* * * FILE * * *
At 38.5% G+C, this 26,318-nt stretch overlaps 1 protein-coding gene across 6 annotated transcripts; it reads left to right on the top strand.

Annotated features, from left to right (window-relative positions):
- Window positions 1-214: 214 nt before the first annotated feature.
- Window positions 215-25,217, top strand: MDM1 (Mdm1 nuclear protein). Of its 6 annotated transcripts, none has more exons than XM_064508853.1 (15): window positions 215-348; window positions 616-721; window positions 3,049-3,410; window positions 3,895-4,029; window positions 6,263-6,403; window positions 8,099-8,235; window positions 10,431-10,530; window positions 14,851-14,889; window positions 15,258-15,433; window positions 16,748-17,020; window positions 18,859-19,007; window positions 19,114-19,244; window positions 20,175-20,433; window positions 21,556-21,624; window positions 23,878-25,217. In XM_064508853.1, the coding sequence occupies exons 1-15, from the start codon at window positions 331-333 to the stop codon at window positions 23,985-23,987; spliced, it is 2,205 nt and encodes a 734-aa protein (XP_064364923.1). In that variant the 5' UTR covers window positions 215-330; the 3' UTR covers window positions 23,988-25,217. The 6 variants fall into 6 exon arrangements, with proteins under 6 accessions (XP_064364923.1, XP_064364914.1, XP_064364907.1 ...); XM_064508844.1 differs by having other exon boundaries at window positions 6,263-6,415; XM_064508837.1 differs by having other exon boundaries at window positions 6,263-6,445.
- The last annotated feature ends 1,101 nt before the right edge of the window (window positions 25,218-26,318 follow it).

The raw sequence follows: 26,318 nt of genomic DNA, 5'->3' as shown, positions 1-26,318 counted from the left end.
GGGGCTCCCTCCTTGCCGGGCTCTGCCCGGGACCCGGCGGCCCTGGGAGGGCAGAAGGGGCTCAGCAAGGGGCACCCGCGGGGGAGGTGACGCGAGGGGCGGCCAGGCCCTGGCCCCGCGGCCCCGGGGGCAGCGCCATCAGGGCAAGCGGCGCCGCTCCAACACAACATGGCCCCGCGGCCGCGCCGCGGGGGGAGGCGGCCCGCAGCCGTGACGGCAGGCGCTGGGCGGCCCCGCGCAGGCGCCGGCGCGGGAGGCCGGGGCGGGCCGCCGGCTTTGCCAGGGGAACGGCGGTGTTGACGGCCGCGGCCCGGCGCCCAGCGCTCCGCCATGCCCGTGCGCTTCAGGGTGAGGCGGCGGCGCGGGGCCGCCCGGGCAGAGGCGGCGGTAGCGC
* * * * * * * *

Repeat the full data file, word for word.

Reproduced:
At 38.5% G+C, this 26,318-nt stretch overlaps 1 protein-coding gene across 6 annotated transcripts; it reads left to right on the top strand.

Annotated features, from left to right (window-relative positions):
- Window positions 1-214: 214 nt before the first annotated feature.
- Window positions 215-25,217, top strand: MDM1 (Mdm1 nuclear protein). Of its 6 annotated transcripts, none has more exons than XM_064508853.1 (15): window positions 215-348; window positions 616-721; window positions 3,049-3,410; window positions 3,895-4,029; window positions 6,263-6,403; window positions 8,099-8,235; window positions 10,431-10,530; window positions 14,851-14,889; window positions 15,258-15,433; window positions 16,748-17,020; window positions 18,859-19,007; window positions 19,114-19,244; window positions 20,175-20,433; window positions 21,556-21,624; window positions 23,878-25,217. In XM_064508853.1, the coding sequence occupies exons 1-15, from the start codon at window positions 331-333 to the stop codon at window positions 23,985-23,987; spliced, it is 2,205 nt and encodes a 734-aa protein (XP_064364923.1). In that variant the 5' UTR covers window positions 215-330; the 3' UTR covers window positions 23,988-25,217. The 6 variants fall into 6 exon arrangements, with proteins under 6 accessions (XP_064364923.1, XP_064364914.1, XP_064364907.1 ...); XM_064508844.1 differs by having other exon boundaries at window positions 6,263-6,415; XM_064508837.1 differs by having other exon boundaries at window positions 6,263-6,445.
- The last annotated feature ends 1,101 nt before the right edge of the window (window positions 25,218-26,318 follow it).

The raw sequence follows: 26,318 nt of genomic DNA, 5'->3' as shown, positions 1-26,318 counted from the left end.
GGGGCTCCCTCCTTGCCGGGCTCTGCCCGGGACCCGGCGGCCCTGGGAGGGCAGAAGGGGCTCAGCAAGGGGCACCCGCGGGGGAGGTGACGCGAGGGGCGGCCAGGCCCTGGCCCCGCGGCCCCGGGGGCAGCGCCATCAGGGCAAGCGGCGCCGCTCCAACACAACATGGCCCCGCGGCCGCGCCGCGGGGGGAGGCGGCCCGCAGCCGTGACGGCAGGCGCTGGGCGGCCCCGCGCAGGCGCCGGCGCGGGAGGCCGGGGCGGGCCGCCGGCTTTGCCAGGGGAACGGCGGTGTTGACGGCCGCGGCCCGGCGCCCAGCGCTCCGCCATGCCCGTGCGCTTCAGGGTGAGGCGGCGGCGCGGGGCCGCCCGGGCAGAGGCGGCGGTAGCGC